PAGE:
The door mechanism and the associated electrical can be understood with the following points:
The frame of the door consists of a central "U" shaped latch driven by a 12V solenoid unit.
The frame can be also seen having a concealed reed relay switch
The movable door lower edge is embedded with a permanent magnet such that while it's in its normal closed condition, the magnet aligns itself exactly face to face with the reed relay.
This concludes the door mechanism electrical, now let's see how this needs to be configured with an electronic circuit for the desired automatic "pet" triggered operation.
The circuit shown above is a simple delay ON timer circuit using T1, T2, R2, C2 as the main components.
Normally the delay timer is supposed to operate the relay after some delay as soon as the circuit is powered with an input supply of 12V.
However in the shown circuit design, the specified delay operation is controlled by two parameters, 1) the reed switch, and the opto coupler IC (with the attached BC547 transistor).
The reed switch and the corresponding magnet on the door ensure that the delay timer is activated only while the door is perfectly at the center of the door frame and is stable. In this position the delay timer is enabled by the reed conduction, which eventually operates the relay after the set delay has elapsed.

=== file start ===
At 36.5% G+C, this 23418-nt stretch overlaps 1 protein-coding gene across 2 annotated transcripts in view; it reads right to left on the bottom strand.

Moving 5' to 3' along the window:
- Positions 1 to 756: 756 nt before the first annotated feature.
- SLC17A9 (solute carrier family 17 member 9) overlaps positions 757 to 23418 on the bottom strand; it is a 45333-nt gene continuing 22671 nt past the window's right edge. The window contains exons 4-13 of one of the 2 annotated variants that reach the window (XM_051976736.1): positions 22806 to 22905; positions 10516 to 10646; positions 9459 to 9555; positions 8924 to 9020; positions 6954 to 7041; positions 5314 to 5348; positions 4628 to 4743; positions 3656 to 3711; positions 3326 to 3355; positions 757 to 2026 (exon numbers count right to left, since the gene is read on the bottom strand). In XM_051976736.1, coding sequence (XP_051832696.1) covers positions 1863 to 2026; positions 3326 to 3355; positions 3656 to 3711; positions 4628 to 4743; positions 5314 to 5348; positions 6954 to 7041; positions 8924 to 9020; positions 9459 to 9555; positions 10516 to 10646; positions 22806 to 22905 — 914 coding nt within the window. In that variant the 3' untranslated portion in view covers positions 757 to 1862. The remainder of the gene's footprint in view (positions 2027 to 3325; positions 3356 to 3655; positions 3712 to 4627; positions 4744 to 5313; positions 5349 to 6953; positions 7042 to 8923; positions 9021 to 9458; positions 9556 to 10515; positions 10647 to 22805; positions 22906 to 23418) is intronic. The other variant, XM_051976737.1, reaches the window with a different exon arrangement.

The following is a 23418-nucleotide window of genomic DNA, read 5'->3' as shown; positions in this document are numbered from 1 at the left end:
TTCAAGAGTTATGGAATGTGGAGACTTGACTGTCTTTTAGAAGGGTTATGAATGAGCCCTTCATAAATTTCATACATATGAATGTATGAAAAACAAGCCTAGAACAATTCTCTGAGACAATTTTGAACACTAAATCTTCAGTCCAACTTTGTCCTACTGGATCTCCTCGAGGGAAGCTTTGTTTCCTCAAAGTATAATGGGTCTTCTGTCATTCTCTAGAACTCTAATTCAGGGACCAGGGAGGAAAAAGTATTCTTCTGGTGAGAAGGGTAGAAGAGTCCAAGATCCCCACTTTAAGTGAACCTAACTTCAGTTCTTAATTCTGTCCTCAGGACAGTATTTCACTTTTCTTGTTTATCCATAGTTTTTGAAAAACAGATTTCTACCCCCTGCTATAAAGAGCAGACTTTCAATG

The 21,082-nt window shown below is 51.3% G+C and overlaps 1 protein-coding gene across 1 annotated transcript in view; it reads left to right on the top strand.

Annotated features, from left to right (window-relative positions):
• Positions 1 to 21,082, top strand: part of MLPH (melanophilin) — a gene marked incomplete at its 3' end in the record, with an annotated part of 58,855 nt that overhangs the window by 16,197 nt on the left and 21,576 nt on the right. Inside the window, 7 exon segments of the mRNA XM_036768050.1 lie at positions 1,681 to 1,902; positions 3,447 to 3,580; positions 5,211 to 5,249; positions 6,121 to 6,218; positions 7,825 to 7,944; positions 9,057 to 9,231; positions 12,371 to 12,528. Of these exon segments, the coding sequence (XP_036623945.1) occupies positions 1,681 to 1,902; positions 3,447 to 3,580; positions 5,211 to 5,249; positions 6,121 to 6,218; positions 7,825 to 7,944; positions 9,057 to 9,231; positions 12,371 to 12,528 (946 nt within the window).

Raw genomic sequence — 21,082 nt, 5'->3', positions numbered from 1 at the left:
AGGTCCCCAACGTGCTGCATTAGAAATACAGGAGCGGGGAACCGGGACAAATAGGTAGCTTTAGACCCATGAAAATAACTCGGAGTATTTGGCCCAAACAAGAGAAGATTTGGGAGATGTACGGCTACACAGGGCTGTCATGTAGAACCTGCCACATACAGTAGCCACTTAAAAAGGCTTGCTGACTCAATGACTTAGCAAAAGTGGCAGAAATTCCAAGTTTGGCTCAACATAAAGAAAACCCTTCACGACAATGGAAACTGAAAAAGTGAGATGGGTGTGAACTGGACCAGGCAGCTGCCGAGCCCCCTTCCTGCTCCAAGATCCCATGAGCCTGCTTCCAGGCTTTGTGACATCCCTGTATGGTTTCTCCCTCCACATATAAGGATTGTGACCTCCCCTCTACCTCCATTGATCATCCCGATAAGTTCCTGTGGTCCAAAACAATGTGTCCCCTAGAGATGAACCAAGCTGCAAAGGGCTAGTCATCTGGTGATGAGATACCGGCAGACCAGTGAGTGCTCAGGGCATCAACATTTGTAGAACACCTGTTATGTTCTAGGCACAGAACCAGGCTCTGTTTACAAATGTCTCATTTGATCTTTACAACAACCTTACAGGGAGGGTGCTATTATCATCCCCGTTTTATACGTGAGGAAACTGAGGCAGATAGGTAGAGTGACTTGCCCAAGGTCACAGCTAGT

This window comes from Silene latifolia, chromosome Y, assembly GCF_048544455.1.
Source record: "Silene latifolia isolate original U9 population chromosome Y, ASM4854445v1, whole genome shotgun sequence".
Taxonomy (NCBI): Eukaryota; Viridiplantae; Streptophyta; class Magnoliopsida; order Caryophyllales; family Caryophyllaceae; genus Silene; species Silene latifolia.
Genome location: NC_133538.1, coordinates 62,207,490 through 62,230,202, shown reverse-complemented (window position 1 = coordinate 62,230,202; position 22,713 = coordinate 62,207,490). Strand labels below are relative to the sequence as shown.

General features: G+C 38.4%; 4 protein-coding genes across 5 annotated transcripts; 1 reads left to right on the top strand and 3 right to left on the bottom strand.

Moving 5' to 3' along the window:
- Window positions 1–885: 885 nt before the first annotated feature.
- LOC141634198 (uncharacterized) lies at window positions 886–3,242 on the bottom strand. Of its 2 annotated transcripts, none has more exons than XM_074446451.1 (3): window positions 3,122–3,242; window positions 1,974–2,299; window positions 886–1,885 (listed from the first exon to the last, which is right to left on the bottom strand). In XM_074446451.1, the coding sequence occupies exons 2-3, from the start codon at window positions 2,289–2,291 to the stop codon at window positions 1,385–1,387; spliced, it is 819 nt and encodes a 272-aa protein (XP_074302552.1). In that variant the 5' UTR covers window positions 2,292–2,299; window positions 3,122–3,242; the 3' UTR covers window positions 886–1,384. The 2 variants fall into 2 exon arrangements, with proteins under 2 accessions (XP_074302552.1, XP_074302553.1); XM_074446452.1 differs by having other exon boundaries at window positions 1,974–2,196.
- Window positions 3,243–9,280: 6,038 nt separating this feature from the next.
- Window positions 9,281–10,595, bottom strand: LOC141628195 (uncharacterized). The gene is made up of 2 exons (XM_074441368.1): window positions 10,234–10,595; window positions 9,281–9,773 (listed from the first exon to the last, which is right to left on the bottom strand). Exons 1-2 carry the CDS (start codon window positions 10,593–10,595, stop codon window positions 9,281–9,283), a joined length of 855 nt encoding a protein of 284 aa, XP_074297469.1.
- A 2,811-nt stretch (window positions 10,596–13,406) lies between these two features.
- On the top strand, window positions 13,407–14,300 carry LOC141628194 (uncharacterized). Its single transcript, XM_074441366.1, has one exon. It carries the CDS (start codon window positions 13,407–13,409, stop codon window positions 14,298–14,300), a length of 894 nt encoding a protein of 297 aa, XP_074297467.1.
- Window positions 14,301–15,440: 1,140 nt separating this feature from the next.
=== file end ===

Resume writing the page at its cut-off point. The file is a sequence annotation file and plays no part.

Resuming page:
When the relay operates, it connects with its N/O contacts switching OFF power to the solenoid and causing the "U" latch to be pushed up for the intended locking of the dog door.
The second device which influences the delay timer and door locking is the opto coupler feed.
The optocoupler is triggered by an audio signal from an FM radio, which in turn is triggered by an FM signal from an FM transmitter circuit tied around the pet's neck.
Here we have selected a homemade FM radio, and an FM transmitter for the required signalling because the other forms of professional RF Tx/Rx modules could have high range which might be not be suitable for the proposed application, because we want the receiver circuit to activate only when the pet is much closer to the door and not while it's some 50 or 100 meters away, that would be simply spoil the purpose of the design.